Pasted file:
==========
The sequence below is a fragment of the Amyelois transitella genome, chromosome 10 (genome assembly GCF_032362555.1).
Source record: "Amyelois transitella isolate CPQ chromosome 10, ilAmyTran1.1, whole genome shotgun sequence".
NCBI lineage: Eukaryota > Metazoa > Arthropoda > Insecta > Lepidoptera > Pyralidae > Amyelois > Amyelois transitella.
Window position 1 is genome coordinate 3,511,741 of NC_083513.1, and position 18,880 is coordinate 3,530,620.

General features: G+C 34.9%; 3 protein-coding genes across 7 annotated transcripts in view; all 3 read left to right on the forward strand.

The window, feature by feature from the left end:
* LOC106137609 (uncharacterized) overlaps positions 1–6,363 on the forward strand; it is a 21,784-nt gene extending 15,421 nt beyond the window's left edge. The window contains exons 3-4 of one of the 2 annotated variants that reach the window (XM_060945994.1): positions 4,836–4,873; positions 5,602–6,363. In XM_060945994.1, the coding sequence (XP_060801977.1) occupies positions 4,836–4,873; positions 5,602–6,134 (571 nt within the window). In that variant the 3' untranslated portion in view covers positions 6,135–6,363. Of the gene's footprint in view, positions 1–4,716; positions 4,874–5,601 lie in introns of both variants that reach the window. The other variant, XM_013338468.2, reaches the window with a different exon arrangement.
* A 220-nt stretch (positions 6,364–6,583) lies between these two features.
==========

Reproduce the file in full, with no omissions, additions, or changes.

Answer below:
The sequence below is a fragment of the Amyelois transitella genome, chromosome 10 (genome assembly GCF_032362555.1).
Source record: "Amyelois transitella isolate CPQ chromosome 10, ilAmyTran1.1, whole genome shotgun sequence".
NCBI lineage: Eukaryota > Metazoa > Arthropoda > Insecta > Lepidoptera > Pyralidae > Amyelois > Amyelois transitella.
Window position 1 is genome coordinate 3,511,741 of NC_083513.1, and position 18,880 is coordinate 3,530,620.

General features: G+C 34.9%; 3 protein-coding genes across 7 annotated transcripts in view; all 3 read left to right on the forward strand.

The window, feature by feature from the left end:
* LOC106137609 (uncharacterized) overlaps positions 1–6,363 on the forward strand; it is a 21,784-nt gene extending 15,421 nt beyond the window's left edge. The window contains exons 3-4 of one of the 2 annotated variants that reach the window (XM_060945994.1): positions 4,836–4,873; positions 5,602–6,363. In XM_060945994.1, the coding sequence (XP_060801977.1) occupies positions 4,836–4,873; positions 5,602–6,134 (571 nt within the window). In that variant the 3' untranslated portion in view covers positions 6,135–6,363. Of the gene's footprint in view, positions 1–4,716; positions 4,874–5,601 lie in introns of both variants that reach the window. The other variant, XM_013338468.2, reaches the window with a different exon arrangement.
* A 220-nt stretch (positions 6,364–6,583) lies between these two features.